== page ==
‘Fail fast, learn faster:’ Innovation Hub gives students the opportunity to learn valuable lessons for the workforce


Rachel Rudisill/ The Sunflower

Jillian Newfield, a student worker at the Innovation Hub, examines and explains the differences between figurine ships made at the hub.

At the heart of the Innovation Hub — a space for students to turn their creation ideas into reality — are the student workers, who are passionate about the hub and want to share the valuable knowledge and lessons they have learned for their futures in engineering.

The Innovation Hub is located in the John Bardo Center on the innovation campus, with three floors including quiet space on the second floor to brainstorm ideas or have private conversations about projects.

Senior Jillian Newfield said that safety is important at the Innovation Hub.  All PPE equipment, such as safety glasses, face shields, and safety gloves are provided to students at the hub.

Every machine in the Innovation Hub is ranked based on usability. For example, level 4 and 5 machines require more training and practice.

“Our first couple of levels, you can use them as long as you are safe and you know what you are doing,” Newfield said. “Most people know how to use a screwdriver.”

Newfield said that they want to make sure the machines and the people who are using them are okay.  Joshua Stoner, a senior in physics, said that students shouldn’t let their fear of breaking something stop them from coming in.

“We would prefer if a student fail a job to learn why it failed, why this happened this way,” Stoner said.  “We would see it more as an opportunity for them to learn … If they break it, we have money to replace that.”

The Innovation Hub workers usually see STEM, engineering, and art students coming in to use the lab, but want to emphasize that the hub is open to students of all majors, and they work side-by-side with students to teach them what they need to know.  They also see more upperclassmen and want to encourage freshmen to visit as well.

“Part of it is just gaining confidence with these tools, because some of them are a little imposing … by using it and learning to use it safely, it gives you confidence in yourself that you can not only design something on a computer, but you can actually build what you could conceive of,” Dean of Engineering Anthony Muscat said.

Stoner said that they see a wide variety of projects, from students coming in to make Christmas presents for their families, to a student who has been working on a carbon-fire rocket from scratch for over a year now.

Along with learning the technical skills, Stoner said that he has also learned how to tell if something is going to fail before it actually does, which can save valuable time and money when students enter into the workforce.

Newfield said that she came into this position only this semester, but she had decided in seventh grade that she was going to go into engineering.

“When I was in seventh grade I took an engineering class and my instructor said that engineers solve problems and all I’ve ever really wanted to do was help people and I was like, ‘that makes sense, that’s what we’re doing,’ and I have stuck with it since,” Newfield said.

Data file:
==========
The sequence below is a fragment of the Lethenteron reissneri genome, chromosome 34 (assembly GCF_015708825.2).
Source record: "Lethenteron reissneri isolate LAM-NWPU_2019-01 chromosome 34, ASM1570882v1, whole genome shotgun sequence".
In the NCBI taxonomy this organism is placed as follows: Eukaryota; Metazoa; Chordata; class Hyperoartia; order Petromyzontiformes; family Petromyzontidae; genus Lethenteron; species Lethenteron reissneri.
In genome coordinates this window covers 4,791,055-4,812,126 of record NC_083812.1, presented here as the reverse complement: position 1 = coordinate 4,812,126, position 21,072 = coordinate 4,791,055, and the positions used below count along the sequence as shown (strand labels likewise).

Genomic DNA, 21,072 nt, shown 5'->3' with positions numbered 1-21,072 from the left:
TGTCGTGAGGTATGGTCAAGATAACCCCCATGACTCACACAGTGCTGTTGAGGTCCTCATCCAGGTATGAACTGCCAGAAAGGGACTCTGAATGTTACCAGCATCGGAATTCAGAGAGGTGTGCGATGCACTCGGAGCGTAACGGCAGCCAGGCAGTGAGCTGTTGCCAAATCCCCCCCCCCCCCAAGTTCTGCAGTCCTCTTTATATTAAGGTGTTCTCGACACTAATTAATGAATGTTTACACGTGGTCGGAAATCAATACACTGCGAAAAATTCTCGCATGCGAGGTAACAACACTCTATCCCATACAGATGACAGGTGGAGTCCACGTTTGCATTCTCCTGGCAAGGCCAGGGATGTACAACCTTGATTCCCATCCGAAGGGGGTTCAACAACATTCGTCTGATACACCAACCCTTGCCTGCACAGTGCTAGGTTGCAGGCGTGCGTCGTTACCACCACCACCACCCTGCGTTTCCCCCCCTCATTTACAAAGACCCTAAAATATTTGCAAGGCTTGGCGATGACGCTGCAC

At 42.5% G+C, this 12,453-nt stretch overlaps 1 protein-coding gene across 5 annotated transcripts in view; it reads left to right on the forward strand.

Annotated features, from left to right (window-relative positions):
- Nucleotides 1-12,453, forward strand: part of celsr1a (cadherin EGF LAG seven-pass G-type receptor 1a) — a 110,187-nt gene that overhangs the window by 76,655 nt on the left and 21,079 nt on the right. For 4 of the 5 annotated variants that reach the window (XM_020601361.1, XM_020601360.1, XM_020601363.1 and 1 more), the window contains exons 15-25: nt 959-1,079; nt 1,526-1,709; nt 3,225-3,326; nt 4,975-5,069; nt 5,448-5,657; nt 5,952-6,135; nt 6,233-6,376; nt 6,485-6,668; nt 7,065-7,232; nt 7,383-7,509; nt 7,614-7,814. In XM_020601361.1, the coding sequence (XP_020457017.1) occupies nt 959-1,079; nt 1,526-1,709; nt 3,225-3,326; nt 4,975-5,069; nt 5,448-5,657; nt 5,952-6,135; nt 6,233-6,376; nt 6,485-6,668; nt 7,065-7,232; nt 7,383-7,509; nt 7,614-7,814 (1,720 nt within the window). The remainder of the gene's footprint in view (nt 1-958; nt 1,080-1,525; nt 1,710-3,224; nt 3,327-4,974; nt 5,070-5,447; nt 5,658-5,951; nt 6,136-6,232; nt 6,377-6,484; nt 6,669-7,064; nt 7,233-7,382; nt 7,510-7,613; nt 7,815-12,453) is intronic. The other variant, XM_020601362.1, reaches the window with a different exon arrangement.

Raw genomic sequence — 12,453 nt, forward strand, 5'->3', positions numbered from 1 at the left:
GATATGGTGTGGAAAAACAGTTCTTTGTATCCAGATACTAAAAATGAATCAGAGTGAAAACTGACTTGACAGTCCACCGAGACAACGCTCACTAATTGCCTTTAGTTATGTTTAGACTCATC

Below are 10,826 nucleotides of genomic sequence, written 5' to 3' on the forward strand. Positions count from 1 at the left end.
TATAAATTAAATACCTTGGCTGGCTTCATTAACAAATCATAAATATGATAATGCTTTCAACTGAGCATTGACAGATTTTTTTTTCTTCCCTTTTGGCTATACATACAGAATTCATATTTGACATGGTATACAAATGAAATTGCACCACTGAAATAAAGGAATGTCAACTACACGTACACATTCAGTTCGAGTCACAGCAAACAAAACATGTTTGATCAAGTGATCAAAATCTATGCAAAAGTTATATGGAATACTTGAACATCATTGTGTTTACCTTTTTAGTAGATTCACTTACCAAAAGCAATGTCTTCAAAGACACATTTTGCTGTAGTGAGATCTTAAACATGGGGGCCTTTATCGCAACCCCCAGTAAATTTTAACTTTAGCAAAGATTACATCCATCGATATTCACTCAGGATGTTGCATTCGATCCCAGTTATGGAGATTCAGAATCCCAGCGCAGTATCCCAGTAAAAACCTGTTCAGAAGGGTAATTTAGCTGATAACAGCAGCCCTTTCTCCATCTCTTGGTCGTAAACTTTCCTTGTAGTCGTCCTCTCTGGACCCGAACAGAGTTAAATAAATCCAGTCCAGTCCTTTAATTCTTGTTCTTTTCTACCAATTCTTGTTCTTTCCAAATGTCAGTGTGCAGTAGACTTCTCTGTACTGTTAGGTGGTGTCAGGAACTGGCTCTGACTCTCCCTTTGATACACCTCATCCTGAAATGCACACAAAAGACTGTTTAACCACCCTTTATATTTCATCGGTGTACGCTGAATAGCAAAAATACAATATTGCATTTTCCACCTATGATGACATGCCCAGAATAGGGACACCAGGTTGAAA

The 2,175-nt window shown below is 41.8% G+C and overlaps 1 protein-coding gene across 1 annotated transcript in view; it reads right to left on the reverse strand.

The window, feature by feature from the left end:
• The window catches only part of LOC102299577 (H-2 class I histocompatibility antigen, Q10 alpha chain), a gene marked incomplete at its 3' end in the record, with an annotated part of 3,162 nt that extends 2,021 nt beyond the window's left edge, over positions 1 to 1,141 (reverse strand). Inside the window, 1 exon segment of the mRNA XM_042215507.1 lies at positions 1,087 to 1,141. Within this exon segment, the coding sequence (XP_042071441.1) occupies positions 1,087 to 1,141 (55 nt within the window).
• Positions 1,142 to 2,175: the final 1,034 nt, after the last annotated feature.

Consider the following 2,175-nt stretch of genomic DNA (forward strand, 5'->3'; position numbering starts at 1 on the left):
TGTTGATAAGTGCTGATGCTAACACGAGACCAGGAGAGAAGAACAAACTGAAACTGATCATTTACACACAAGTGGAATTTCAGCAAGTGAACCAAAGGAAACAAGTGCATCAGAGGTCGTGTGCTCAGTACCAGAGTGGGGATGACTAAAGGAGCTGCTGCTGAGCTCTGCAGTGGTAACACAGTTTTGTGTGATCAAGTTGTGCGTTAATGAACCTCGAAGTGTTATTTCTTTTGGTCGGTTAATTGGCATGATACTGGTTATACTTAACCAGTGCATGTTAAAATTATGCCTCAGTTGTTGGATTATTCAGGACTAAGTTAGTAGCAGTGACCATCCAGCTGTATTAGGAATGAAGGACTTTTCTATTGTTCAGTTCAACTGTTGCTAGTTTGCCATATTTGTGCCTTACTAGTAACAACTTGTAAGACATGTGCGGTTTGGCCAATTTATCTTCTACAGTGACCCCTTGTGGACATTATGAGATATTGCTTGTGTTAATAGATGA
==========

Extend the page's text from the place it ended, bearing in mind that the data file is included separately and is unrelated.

Newfield said that she loves WSU’s focus on hands-on experience, and enjoys working at the Innovation Hub because she has more creative freedom than working at an internship.  She said she enjoys interacting with peers and is very interested in innovation and design.

“I think it’s given me more freedom on where I want to go as an engineering major, and it allows me to do a lot more projects than just doing things that don’t bring me joy,” Newfield said.

Thomas Nguyen, a senior in mechanical engineering, said that he started volunteering at the Innovation Hub back in 2017 because the Innovation Hub needed help getting started.  He spent two months training and said it was a fun experience.

“I failed a lot, and I think it’s really important to fail,” Nguyen said.  “In a sense, when you go to applied learning and you’re putting the knowledge from your academic, through your outside time into reality, you’re gonna find that things don’t work out the way you expected it to be.

“You are gonna mess up at some point, things aren’t going to be perfect, and I think that this lab is a great place because it exemplifies that it’s perfectly fine for you to fail.”

Stoner, who has been working at the lab for two years, said that the most valuable lesson he has learned is that projects will never come out perfect on the first try or even the next one.  He said that he will usually go through at least seven iterations, and a couple more after that to get the perfect final product.

“The amount of iterations that you have to go through to actually have something work is by far the number one thing I have learned through here is that it is never going to work on the first time,” Stoner said.  “If it does, it’s a lucky bloop or someone has done it multiple times and they gave you a little insight.”

Muscat said that future plans for the Innovation Hub include having laboratory classes use the tools in the hub to create and design a product, with the professor acting as a customer.

“Students would design, build, and then make some measurements that would illustrate some fundamental principle that is in their classes,” Muscat said. “The professor could pick the project in order to point the students in the general direction of the theory or fundamental principle.”

To learn more about the Innovation Hub and what they have to offer, click here.